We walk into the hospice. My Family Medicine preceptor invites me to meet a patient with a soft voice and lovely eyes. I can feel the bones in her hands when she reaches out to greet me. With her daughter beside her, she timidly voices her fears about dying: what she might miss, that she will be forgotten, and the pain she will leave behind with the people she loves. I marvel as my preceptor conjures words of kindness and listens patiently to her story, which at this moment I imagine offer equal comfort to the medical measures we are providing. One year later, I walk into the same rural hospice. This time, a familiar face occupies the space in that bed. The lady with the soft voice has gone, replaced with the lady who shaped my partner’s childhood; his grandmother. A different physician who joined her care in the hospital guides the family through a similar process of loss, but my role has shifted now. I not only hear the words that the physician says, but I feel their impact this time. When abstract experiences become firsthand immersions, and when emotion is added to education, that is when learning becomes understanding. This juxtaposition of patient illness experiences opened a window of insight for me, and influenced me to realize how physicians’ words and actions can impact patient and family care. I want to be a part of this frontline care, working across settings in the realm of stories, relationships, and community. I want to be a rural family doctor.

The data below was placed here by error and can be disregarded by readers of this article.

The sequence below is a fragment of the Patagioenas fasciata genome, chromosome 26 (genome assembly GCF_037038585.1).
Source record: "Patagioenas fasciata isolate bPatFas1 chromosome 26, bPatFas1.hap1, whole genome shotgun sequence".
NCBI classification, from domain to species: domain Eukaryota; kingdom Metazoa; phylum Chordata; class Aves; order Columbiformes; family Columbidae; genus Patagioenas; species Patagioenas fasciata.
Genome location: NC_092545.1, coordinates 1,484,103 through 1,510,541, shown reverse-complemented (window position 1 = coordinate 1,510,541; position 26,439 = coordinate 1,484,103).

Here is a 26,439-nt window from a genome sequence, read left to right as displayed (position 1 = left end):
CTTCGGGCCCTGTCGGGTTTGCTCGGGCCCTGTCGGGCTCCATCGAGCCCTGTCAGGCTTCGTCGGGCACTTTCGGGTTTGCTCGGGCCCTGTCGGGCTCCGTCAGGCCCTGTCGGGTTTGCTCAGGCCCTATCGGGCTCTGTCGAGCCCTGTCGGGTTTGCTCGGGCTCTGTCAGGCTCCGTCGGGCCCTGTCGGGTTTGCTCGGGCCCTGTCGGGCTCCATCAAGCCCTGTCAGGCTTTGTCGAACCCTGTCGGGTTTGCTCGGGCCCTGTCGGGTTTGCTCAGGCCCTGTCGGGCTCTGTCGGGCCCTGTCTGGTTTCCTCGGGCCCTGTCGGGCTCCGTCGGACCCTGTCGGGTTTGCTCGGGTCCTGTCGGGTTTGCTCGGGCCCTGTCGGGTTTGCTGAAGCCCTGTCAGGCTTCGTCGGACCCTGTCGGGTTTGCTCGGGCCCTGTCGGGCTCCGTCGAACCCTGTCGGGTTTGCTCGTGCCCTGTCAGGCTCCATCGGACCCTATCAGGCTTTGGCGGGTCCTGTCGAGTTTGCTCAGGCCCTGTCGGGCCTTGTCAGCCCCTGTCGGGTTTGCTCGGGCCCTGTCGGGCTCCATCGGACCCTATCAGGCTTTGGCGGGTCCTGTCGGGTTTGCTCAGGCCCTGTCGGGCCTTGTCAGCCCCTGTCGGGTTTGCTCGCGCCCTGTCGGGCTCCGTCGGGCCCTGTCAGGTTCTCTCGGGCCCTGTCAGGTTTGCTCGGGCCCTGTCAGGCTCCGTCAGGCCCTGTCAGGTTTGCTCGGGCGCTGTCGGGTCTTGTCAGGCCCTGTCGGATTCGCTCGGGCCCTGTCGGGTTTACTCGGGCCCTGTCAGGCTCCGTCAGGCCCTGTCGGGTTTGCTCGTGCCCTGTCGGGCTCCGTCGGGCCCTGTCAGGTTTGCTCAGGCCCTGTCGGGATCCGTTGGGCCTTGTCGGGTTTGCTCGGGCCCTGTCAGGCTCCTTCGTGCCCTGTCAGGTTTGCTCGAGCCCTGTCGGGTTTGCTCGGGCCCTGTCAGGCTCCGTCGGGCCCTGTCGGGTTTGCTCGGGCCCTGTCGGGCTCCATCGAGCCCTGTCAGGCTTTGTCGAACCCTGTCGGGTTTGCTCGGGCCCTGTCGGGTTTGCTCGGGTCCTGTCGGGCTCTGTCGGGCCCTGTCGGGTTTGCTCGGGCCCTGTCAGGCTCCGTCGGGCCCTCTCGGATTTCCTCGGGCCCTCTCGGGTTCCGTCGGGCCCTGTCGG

PGY-1, Rural Family Medicine
Collingwood Site, McMaster University